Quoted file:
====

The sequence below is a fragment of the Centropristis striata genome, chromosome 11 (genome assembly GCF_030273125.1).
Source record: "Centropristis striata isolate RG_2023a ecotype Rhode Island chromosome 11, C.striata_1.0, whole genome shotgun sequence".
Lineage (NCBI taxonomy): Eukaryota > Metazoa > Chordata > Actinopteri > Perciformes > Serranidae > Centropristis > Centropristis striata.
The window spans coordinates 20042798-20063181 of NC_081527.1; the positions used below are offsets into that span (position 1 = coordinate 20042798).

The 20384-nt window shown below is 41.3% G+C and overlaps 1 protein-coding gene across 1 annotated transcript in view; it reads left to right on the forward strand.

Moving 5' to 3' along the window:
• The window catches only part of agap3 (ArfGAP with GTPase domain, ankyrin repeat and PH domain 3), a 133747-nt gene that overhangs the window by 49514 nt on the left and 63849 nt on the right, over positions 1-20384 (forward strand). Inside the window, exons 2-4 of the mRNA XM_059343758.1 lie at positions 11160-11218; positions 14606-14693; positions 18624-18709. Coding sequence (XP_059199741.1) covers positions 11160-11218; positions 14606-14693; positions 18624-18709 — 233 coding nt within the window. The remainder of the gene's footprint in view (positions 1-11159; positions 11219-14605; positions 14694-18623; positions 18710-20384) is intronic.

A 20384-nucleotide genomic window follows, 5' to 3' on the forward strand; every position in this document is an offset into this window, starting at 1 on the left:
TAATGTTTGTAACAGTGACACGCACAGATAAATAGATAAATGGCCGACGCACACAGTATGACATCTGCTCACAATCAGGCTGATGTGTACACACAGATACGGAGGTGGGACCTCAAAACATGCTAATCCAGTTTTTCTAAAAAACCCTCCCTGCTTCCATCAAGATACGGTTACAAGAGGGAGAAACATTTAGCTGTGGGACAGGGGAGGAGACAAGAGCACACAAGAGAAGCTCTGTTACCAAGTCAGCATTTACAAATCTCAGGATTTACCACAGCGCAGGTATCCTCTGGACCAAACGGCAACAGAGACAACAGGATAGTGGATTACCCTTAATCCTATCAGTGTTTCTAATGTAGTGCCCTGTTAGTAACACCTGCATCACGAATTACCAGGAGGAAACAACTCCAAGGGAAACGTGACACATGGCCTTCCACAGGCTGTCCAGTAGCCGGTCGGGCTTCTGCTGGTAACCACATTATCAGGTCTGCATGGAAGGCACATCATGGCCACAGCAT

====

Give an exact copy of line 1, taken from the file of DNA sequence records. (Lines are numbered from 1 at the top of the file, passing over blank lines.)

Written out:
The sequence below is a fragment of the Centropristis striata genome, chromosome 11 (genome assembly GCF_030273125.1).